The Beginning of the Fellowship Trail

Well, last week my fellowship applications became quasi-complete. All my letters were sent for molecular genetic pathology (MGP) programs although I did find out that several never received them. Most of the hematopathology programs I am applying to had received three out of four letters of recommendation. And some did offer interview invites before the third letter came in (but most programs want at least three letters to consider my application complete for review).  Basically, I’ve been receiving one to two interview invitations by email each day.

I thought to myself that I should’ve started this whole process earlier. I thought that I had started early enough.  I had asked for letters of recommendation (LoR) informally before I transferred from my previous program in June and then formally asked at the beginning of August. I had intended to submit my applications on September 1st and hoped that the letters would be in by then or shortly thereafter. Throughout this process, I did find out that some programs began accepting applications as early as July 1st and some had deadlines of September 1st. I hadn’t been able to research as much as I would’ve liked before I left Chicago because I was on our busiest surgpath rotation (with over an hour drive twice a day and I only got the last day off) and I was also in the middle of moving cross-country.

I encourage you all to be early birds – to put everything together and ask early enough so that your application is complete (ie – letters are written and ready to be sent) by sometime in July, August by the latest.  Remember that your letter writers are probably writing letters for other residents are well, especially if they are your program director since every program requires a PD letter.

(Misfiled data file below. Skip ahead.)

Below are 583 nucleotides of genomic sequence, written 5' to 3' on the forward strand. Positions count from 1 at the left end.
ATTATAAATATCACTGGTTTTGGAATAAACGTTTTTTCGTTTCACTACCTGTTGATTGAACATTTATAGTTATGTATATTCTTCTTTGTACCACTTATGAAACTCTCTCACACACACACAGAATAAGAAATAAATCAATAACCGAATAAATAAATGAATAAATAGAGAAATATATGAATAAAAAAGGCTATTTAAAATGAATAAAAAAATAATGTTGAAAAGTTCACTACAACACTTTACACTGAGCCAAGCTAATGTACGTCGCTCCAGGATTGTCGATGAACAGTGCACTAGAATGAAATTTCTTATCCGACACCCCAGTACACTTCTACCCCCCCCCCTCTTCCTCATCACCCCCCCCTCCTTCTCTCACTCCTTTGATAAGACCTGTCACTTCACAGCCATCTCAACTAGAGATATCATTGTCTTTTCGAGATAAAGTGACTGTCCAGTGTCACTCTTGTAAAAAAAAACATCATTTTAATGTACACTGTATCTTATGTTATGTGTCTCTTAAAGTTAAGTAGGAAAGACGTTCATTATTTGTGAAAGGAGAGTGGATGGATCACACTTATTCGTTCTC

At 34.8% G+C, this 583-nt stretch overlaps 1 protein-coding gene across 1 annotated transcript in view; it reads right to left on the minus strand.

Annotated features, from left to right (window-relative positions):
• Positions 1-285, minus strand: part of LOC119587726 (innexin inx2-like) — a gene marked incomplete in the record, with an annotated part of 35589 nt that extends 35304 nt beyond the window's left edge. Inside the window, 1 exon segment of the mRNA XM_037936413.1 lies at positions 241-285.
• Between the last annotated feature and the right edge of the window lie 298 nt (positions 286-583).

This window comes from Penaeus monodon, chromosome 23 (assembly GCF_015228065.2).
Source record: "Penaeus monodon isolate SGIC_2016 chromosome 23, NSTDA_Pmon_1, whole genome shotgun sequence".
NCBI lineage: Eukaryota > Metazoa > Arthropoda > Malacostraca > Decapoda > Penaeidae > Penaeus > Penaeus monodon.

After I sent my applications in early September, some programs responded with a thank you email but most did not respond at all and so I wasn’t sure if they had received my application materials. I would receive weekly emails from a couple of programs telling me that my letters were missing but that was the exception and not the norm. So I would suggest following up with programs to make sure about the status of your application. I had no idea that programs were missing some letters I believed had been sent until I received an email from one. So then I called or emailed all the others to find that other programs were just waiting for letters as well to send my application for review.